The Saskatchewan Writer’s Guild held it’s annual conference in mid-October and, as always, there was a lot to take in and a lot to learn. While I can’t possibly share everything, I do want to highlight some of the more memorable lessons I took away from each presentation I attended.
Keeping it Fresh: Survival Tactics
- As writers, writing is a part of who we are. This means you have to believe in yourself and think of yourself as a real writer, no matter where you may be in relation to being published.
- We need the support of other people, especially other writers. This likely means finding a trusted group or community you can be a part of.
- Go on with a project, even if it means trying it in different forms (for example, as a play as opposed to a novel). Sometimes persevering means compromising.
- Know yourself well enough to know what you need. This translates to a lot of things. Examples include learning whether it’s better for you to meet with a writing group once a week or once a month, and finding the self-care methods that work best for you.
- Remember and be thankful for the things you’ve accomplished.
The Reclamation Project: In Conversation with Louise Halfe
- Read, read read.
- Research and explore. Give yourself the permission of non-judgmental expression.
- Don’t argue with your muse, or her pace. For example, if she wants to write the story slowly, don’t try to rush it.
How to Succeed as a Nonfiction Writer
- Find stories by getting to know your community. Be engaged with the world.
- Know what you’re good at and focus on it. That doesn’t mean, though, that you shouldn’t keep learning new things.
- Trust your instincts, your education, and your experience.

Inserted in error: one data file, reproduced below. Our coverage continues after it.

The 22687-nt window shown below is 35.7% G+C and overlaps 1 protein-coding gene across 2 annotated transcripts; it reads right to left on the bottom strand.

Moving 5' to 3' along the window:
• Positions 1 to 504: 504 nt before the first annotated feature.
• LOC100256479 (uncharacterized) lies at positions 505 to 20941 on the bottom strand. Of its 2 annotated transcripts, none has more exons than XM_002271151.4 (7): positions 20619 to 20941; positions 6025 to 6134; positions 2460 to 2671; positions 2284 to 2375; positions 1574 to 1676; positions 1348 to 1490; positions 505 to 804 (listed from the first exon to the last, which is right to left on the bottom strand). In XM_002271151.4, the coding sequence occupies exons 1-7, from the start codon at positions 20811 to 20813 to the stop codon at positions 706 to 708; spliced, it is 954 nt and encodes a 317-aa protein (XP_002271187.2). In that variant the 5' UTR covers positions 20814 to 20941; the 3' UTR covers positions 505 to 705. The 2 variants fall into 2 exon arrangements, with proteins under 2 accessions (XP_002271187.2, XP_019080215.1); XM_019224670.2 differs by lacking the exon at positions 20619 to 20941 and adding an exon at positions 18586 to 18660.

- Remember why you became a writer–don’t let it become a chore.
Art that Saves Lives and its Residue
- A story can leave a mark on a reader, but it also leaves its mark on the writer.
- Art that is honest has integrity and the power to keep us going through/bring us out of hard times.
- Art can give the artist purpose and some, even if it’s small, power over their situation.
- You have no control over what your art does/the effect that it has once it’s out in the world.
Q & A with an Author
- When you’re stuck, look for another part to work on. That could provide new perspective when you return to the section you had trouble with.
- A love for learning is an important part of writing.
- Everyone has something to share, be it a story, wisdom, etc.
Hello Miranda, Great to chat with you today and find you online… I’m enjoying looking around at your blog. Will see you again, I”m sure! I think I am commenting as a blogger (experimentingaswegrow.wordpress.com). If you are interested, please check out http://www.wonderscaperetreats.com which gives more info about the creative arts retreats I faciliate. Would be thrilled to have you come. Also, love the header on this site. Beautiful photography!!! – Tricia Friesen Reed
Hi, Tricia! It was great chatting with you today, too! I’m glad to hear you’re enjoying my blog. And thank you so much for the compliment about my photography! I’ll definitely take a look at Wonderscapes; from what you said today, your retreats sound wonderful. I’m going to have to see if I can get to one soon. See you soon, I hope! 🙂